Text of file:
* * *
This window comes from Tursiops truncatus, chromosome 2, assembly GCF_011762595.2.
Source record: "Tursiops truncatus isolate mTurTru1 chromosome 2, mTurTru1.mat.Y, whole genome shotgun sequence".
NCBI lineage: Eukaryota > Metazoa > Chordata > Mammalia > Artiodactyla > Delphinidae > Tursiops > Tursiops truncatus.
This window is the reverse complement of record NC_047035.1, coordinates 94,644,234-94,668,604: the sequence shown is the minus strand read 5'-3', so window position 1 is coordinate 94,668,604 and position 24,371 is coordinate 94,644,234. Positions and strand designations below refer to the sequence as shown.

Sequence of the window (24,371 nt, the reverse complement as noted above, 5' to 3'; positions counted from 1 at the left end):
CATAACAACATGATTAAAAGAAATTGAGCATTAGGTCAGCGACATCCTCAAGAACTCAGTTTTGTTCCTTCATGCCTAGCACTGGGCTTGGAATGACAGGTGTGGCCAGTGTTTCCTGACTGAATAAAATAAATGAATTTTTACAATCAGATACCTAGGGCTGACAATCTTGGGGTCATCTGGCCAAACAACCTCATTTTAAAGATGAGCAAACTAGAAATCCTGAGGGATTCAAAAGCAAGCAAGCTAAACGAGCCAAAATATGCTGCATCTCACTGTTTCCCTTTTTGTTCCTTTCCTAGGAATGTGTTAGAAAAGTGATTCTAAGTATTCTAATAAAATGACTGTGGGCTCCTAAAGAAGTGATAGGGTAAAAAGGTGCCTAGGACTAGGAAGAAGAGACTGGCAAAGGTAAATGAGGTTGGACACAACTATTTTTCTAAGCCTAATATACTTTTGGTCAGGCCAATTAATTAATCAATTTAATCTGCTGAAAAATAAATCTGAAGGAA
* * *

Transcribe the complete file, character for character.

This window comes from Tursiops truncatus, chromosome 2, assembly GCF_011762595.2.
Source record: "Tursiops truncatus isolate mTurTru1 chromosome 2, mTurTru1.mat.Y, whole genome shotgun sequence".
NCBI lineage: Eukaryota > Metazoa > Chordata > Mammalia > Artiodactyla > Delphinidae > Tursiops > Tursiops truncatus.
This window is the reverse complement of record NC_047035.1, coordinates 94,644,234-94,668,604: the sequence shown is the minus strand read 5'-3', so window position 1 is coordinate 94,668,604 and position 24,371 is coordinate 94,644,234. Positions and strand designations below refer to the sequence as shown.

Sequence of the window (24,371 nt, the reverse complement as noted above, 5' to 3'; positions counted from 1 at the left end):
CATAACAACATGATTAAAAGAAATTGAGCATTAGGTCAGCGACATCCTCAAGAACTCAGTTTTGTTCCTTCATGCCTAGCACTGGGCTTGGAATGACAGGTGTGGCCAGTGTTTCCTGACTGAATAAAATAAATGAATTTTTACAATCAGATACCTAGGGCTGACAATCTTGGGGTCATCTGGCCAAACAACCTCATTTTAAAGATGAGCAAACTAGAAATCCTGAGGGATTCAAAAGCAAGCAAGCTAAACGAGCCAAAATATGCTGCATCTCACTGTTTCCCTTTTTGTTCCTTTCCTAGGAATGTGTTAGAAAAGTGATTCTAAGTATTCTAATAAAATGACTGTGGGCTCCTAAAGAAGTGATAGGGTAAAAAGGTGCCTAGGACTAGGAAGAAGAGACTGGCAAAGGTAAATGAGGTTGGACACAACTATTTTTCTAAGCCTAATATACTTTTGGTCAGGCCAATTAATTAATCAATTTAATCTGCTGAAAAATAAATCTGAAGGAA